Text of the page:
Joyce: No, that’s democracy.
Espiner holds up his hand to stop Robertson.
Espiner: You’ve had a good go and we’ve only got 20 seconds left.
Joyce: I need a minute’s response actually.
Espiner: No, you’re not going to get a minute because we’ve got the news –
Joyce: Well I’m sorry –
Espiner: OK, you go.
Joyce: … but I’ve been accused of a number of things.
Espiner: Yep, you have –
Robertson: You have and they’re true.
Espiner: … and away you go.
Joyce: The simple, the simple –
Espiner: Last words, last words in the debate to Steven Joyce. You’ve got 15 seconds.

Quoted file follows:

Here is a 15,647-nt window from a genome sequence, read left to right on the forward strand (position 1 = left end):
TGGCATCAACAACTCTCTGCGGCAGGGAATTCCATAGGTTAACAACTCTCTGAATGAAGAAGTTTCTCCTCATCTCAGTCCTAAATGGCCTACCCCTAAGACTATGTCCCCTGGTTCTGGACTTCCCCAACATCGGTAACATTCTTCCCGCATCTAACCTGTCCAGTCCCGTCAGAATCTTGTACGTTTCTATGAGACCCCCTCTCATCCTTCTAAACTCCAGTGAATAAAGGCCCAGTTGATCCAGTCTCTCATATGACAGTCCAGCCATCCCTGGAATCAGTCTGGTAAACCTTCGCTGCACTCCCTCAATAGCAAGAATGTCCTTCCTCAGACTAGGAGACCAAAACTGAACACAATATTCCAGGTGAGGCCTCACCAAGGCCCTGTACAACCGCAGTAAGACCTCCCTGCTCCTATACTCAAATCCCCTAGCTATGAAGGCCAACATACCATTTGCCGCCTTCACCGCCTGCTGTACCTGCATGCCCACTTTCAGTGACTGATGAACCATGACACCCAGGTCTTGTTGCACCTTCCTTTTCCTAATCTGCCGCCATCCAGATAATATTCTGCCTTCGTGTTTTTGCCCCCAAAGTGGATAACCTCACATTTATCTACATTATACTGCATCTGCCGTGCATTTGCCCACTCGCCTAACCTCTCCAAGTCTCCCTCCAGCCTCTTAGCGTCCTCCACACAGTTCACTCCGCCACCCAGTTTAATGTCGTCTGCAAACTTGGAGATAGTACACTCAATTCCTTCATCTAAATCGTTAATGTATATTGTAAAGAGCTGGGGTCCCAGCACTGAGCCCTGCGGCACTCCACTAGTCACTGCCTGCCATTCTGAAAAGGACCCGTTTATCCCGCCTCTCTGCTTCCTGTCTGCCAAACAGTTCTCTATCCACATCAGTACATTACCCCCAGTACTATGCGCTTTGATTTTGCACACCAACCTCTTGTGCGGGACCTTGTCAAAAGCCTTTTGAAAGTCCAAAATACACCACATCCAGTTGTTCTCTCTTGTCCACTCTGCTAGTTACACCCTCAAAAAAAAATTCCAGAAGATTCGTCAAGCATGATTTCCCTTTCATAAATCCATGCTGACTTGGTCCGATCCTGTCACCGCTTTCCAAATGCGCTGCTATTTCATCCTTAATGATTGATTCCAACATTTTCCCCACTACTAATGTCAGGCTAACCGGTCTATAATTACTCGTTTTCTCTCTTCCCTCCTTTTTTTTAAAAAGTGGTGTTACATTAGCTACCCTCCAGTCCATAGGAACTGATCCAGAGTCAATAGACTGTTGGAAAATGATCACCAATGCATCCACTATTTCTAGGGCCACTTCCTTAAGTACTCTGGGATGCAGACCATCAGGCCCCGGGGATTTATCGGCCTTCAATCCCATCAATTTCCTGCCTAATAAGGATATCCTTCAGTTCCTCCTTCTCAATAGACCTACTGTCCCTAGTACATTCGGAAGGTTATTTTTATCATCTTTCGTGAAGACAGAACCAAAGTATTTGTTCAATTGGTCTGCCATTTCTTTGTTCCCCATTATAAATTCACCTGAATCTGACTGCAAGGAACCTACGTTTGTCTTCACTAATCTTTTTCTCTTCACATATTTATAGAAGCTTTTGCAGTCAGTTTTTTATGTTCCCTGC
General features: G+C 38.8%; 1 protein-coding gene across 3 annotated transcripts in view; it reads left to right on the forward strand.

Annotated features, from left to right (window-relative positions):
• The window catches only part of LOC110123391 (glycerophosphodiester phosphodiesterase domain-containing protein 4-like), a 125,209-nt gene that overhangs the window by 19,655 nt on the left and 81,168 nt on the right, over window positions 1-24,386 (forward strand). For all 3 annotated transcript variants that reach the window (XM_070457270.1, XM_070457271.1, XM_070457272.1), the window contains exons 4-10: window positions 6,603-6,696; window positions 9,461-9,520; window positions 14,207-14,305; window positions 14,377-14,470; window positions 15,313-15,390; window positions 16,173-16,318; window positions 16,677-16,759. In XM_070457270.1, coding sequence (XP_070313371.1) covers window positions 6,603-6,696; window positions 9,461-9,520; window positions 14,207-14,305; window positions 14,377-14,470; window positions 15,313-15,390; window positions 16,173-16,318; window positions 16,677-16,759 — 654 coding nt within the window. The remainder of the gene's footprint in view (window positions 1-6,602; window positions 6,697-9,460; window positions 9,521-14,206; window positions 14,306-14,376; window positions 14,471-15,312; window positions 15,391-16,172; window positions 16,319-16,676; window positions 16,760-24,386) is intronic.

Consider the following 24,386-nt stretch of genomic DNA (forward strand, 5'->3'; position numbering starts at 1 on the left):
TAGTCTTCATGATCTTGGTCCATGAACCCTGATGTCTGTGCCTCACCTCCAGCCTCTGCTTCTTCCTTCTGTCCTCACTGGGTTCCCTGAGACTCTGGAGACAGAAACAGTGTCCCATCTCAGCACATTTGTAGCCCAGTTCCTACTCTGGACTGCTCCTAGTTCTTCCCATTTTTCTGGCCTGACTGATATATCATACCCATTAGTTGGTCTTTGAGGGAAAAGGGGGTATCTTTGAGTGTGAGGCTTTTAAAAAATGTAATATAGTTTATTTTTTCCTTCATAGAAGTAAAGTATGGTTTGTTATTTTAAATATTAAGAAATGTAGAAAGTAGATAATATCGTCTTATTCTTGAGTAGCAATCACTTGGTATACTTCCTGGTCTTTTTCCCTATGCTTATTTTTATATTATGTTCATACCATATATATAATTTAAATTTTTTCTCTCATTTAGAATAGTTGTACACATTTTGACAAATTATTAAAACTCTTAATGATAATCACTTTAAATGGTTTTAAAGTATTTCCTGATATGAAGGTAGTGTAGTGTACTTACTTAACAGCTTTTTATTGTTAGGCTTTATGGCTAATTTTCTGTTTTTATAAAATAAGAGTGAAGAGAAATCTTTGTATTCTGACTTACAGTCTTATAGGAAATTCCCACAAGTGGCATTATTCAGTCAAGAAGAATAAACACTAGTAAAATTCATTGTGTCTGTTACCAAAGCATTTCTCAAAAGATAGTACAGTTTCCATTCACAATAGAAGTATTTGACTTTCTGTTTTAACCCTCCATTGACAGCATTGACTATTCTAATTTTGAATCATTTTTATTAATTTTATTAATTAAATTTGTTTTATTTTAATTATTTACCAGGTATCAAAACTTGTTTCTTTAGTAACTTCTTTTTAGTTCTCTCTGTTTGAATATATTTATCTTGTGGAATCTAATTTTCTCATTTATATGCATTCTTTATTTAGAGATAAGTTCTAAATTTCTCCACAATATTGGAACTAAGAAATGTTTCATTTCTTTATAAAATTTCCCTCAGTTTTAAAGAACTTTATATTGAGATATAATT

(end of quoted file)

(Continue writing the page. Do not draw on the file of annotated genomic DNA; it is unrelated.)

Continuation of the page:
Joyce: Thank you. The simple reality of it is you need to be able to cope with being questioned on your numbers. I made the questions because they’re accurate. You’ve changed your figures.
Robertson: We responded and you kept lying.
Joyce: No that’s not …
The pips for the news have started.
Espiner: All right, we’ve got to leave it there. We did promise there’d be a scrap at the end, didn’t we?
Robertson: Thank you, Guyon.
Robertson sits back, hands clasped on the table, looking straight ahead, with a face registering grim frustration. Joyce also has his hands clasped on the table. He’s looking down at his papers, grinning, but also registering frustration.
Feature image via Radio NZ
The Bulletin is The Spinoff’s acclaimed daily digest of New Zealand’s most important stories, delivered directly to your inbox each morning.